CHICAGO--Last week Motorola became the first technology company to join the SNP Consortium. The group behind the two-year, $48 million initiative to develop a public database of single-nucleotide polymorphisms had, until now, consisted of 10 major pharmaceutical companies and the Wellcome Trust. As the news indicates, membership is not restricted to pharmaceutical companies or endowments, but a $3 million contribution to the consortium is required, Arthur Holden, the consortium's chairman and CEO, told BioInform.
While it made its name in the wireless communication, semiconductor, and advanced electronics systems industries, Motorola formally broke into genomics last year when it formed a BioChip Systems unit to develop advanced computer chips and systems for performing and analyzing biochemical reactions. Since then, it has formed partnerships with Argonne National Laboratory, Clinical Micro Sensors, Genometrix, Orchid Biocomputer, Packard Instruments, and Rockefeller University.
Nicholas Naclerio, vice-president and general manager of Motorola BioChip Systems, said that the consortium will lead to the discovery of information needed by medical
researchers and pharmaceutical industry scientists to increase understanding of disease and treatments. "Motorola BCS plans to further these efforts through the development of total systems and technologies that will improve the capacity to analyze genetic information and make practical the applications of this knowledge," he added.
According to Holden, Motorola chose to join the group because, as the company builds a capability to score and type SNPs, it is interested in having a clear set of them in a "high quality representative map." The company also agreed with the rest of the cooperative that the information should be made publicly available and not tied up in patents that would prevent researchers from accessing it. Ultimately, this approach "is going to create not only better commercial opportunities for everybody, but more innovation because you're going to have more researchers and more environments that can freely use them," Holden said.
Allen Roses, vice-president and worldwide director of genetics at Glaxo Wellcome, said, "Motorola is a company that has applied its core competencies to lead many industries to realize their full potential. Technology to read the SNP map substantially strengthens this initiative, and underscores the evolution of high density SNP mapping to become a widely accepted research tool."
Motorola is accomplished in the area of creating small, effective, diagnostic electronic products--a skill set that is going to be needed to enable practitioners to apply SNP information to prescribing drugs or to understanding what the underlying cause of a disease is, observed Holden. "You can't have something in an abstract database that no one can access, you've got to have things that can be used at the patient bedside," he said. "Motorola's capability as a world-class developer, manufacturer, and marketer of electronic products certainly puts it in a formidable position to compete in that space."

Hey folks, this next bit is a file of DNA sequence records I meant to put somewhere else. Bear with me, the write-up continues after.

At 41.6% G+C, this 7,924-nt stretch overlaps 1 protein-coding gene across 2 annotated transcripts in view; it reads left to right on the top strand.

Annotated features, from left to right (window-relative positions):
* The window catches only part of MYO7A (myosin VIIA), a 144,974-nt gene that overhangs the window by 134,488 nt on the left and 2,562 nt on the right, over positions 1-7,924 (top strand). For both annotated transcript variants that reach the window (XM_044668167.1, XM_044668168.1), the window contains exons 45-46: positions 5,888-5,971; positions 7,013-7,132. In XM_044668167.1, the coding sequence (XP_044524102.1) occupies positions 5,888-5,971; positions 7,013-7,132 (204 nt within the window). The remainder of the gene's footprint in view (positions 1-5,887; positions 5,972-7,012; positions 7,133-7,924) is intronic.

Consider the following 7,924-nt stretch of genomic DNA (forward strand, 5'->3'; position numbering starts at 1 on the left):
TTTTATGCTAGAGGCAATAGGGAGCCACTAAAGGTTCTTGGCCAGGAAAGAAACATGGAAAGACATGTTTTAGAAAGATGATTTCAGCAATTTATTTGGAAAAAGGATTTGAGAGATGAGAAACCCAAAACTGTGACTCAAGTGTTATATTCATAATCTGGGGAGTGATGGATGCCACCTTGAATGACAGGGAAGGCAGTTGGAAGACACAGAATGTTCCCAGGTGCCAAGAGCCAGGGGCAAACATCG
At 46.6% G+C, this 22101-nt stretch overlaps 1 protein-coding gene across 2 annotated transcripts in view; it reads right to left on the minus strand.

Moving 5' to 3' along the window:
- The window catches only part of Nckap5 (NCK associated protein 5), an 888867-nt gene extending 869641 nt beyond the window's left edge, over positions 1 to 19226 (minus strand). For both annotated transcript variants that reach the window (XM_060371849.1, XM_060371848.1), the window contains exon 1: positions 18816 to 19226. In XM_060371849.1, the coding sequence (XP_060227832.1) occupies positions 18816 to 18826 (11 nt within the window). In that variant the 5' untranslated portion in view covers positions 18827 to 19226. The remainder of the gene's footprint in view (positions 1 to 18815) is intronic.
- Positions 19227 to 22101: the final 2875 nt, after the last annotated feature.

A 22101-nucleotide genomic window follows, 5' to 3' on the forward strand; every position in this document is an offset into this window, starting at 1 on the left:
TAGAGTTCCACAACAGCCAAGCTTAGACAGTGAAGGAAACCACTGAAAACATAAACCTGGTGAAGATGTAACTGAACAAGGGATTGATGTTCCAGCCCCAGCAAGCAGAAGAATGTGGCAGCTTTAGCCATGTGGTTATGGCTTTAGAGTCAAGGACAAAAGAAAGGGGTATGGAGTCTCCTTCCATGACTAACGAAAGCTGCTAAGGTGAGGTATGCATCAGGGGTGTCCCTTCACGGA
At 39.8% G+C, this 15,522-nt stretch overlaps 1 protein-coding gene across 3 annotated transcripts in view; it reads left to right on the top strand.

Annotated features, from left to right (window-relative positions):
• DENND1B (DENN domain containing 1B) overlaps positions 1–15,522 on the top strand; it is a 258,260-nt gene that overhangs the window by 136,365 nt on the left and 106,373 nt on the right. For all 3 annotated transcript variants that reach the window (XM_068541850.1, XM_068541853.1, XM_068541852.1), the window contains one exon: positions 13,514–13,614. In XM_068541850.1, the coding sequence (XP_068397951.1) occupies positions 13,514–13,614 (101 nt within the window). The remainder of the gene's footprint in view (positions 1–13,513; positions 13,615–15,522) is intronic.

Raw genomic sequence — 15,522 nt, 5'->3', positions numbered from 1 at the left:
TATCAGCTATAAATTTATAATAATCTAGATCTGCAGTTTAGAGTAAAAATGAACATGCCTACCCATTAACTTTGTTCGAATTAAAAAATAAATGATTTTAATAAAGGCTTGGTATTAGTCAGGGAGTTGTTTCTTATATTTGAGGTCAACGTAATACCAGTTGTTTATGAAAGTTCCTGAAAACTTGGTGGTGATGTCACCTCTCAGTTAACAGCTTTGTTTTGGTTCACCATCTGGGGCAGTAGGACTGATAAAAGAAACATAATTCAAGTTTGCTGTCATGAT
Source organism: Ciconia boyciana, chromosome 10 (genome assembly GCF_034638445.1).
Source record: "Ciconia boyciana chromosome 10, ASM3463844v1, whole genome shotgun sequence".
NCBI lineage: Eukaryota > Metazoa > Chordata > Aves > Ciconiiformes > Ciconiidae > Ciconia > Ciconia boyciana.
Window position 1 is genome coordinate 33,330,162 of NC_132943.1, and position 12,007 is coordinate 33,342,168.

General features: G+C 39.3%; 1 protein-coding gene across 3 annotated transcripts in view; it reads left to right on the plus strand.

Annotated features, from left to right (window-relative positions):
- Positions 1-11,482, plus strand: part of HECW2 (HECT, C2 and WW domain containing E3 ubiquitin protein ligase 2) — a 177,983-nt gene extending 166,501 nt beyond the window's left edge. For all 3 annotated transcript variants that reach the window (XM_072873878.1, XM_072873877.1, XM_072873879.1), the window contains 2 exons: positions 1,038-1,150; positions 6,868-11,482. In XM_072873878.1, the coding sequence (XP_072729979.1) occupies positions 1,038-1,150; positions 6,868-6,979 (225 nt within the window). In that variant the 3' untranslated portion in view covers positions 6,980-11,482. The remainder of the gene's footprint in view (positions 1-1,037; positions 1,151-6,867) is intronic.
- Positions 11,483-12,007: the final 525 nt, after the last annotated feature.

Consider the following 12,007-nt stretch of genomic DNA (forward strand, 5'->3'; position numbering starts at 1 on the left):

He sketched out what pieces are needed before this "pharmacogenomic and genetic" era can begin:
• A comprehensive array of quality genetic markers--both within and outside coded regions;
• Understanding of the allele frequency of those markers or how these alleles vary across major population groups;
• High-throughput genotyping to be able to score the markers cost-effectively and quickly across reasonable population samples, which is what Motorola will focus on;
• High-performance computing capability and bioinformatics to process all the data, associations, and relationships--once those have been gathered and determined; and,
• Patient DNA, clinical data sets, genetic counseling, and education programs.
While Motorola is the first technology company to join, and similar companies are expected to follow suit, membership in the consortium was never limited to pharmaceutical companies. It just happened that big pharmas had a strong interest and were "most unified" around the goal, said Holden. He conceded that the $3 million entry fee--applied directly to increase the size and scale of the SNP map being generated--can be a barrier to smaller outfits, such as biotechnology companies where a sum of that size is hard to come by. To satisfy antitrust laws and to be fair, the consortium decided that each participant had to pay the same fee, he explained.
However, in Holden's view, no one is really left out because early access to the information will not be permitted. Being part of the consortium allows a constituent to participate from a management and financial perspective, but "all parties--whether they're inside or outside of the consortium--will get access to these data," he added. The first data release, which will be about 3,000-3,500 SNPs and is scheduled for the end of the month, will mark the launch of the consortium's publicly available SNP database.